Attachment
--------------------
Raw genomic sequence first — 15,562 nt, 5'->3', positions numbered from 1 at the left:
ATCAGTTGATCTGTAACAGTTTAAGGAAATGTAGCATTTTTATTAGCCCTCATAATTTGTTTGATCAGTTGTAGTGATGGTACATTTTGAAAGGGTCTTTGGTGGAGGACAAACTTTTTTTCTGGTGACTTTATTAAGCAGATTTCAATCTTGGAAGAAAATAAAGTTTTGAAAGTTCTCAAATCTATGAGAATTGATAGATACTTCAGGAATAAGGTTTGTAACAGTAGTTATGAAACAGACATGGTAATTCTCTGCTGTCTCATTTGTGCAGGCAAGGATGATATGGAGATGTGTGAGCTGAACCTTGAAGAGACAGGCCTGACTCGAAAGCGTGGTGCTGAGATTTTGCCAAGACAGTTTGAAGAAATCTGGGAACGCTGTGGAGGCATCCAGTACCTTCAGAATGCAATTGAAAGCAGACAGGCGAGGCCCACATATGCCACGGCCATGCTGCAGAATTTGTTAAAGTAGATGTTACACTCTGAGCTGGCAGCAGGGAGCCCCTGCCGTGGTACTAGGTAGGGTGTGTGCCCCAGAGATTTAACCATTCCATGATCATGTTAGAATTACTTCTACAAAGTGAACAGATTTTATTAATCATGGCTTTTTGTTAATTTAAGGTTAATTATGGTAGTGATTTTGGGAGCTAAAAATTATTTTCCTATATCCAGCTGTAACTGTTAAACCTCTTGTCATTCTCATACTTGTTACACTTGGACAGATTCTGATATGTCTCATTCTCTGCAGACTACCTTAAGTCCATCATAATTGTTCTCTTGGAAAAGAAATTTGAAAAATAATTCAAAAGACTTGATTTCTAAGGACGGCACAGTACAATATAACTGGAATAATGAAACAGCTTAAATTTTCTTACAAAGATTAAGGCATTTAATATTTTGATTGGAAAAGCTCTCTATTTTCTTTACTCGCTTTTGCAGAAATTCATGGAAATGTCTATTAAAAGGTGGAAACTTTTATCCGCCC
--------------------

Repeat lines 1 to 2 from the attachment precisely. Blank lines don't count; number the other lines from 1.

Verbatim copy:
Raw genomic sequence first — 15,562 nt, 5'->3', positions numbered from 1 at the left:
ATCAGTTGATCTGTAACAGTTTAAGGAAATGTAGCATTTTTATTAGCCCTCATAATTTGTTTGATCAGTTGTAGTGATGGTACATTTTGAAAGGGTCTTTGGTGGAGGACAAACTTTTTTTCTGGTGACTTTATTAAGCAGATTTCAATCTTGGAAGAAAATAAAGTTTTGAAAGTTCTCAAATCTATGAGAATTGATAGATACTTCAGGAATAAGGTTTGTAACAGTAGTTATGAAACAGACATGGTAATTCTCTGCTGTCTCATTTGTGCAGGCAAGGATGATATGGAGATGTGTGAGCTGAACCTTGAAGAGACAGGCCTGACTCGAAAGCGTGGTGCTGAGATTTTGCCAAGACAGTTTGAAGAAATCTGGGAACGCTGTGGAGGCATCCAGTACCTTCAGAATGCAATTGAAAGCAGACAGGCGAGGCCCACATATGCCACGGCCATGCTGCAGAATTTGTTAAAGTAGATGTTACACTCTGAGCTGGCAGCAGGGAGCCCCTGCCGTGGTACTAGGTAGGGTGTGTGCCCCAGAGATTTAACCATTCCATGATCATGTTAGAATTACTTCTACAAAGTGAACAGATTTTATTAATCATGGCTTTTTGTTAATTTAAGGTTAATTATGGTAGTGATTTTGGGAGCTAAAAATTATTTTCCTATATCCAGCTGTAACTGTTAAACCTCTTGTCATTCTCATACTTGTTACACTTGGACAGATTCTGATATGTCTCATTCTCTGCAGACTACCTTAAGTCCATCATAATTGTTCTCTTGGAAAAGAAATTTGAAAAATAATTCAAAAGACTTGATTTCTAAGGACGGCACAGTACAATATAACTGGAATAATGAAACAGCTTAAATTTTCTTACAAAGATTAAGGCATTTAATATTTTGATTGGAAAAGCTCTCTATTTTCTTTACTCGCTTTTGCAGAAATTCATGGAAATGTCTATTAAAAGGTGGAAACTTTTATCCGCCC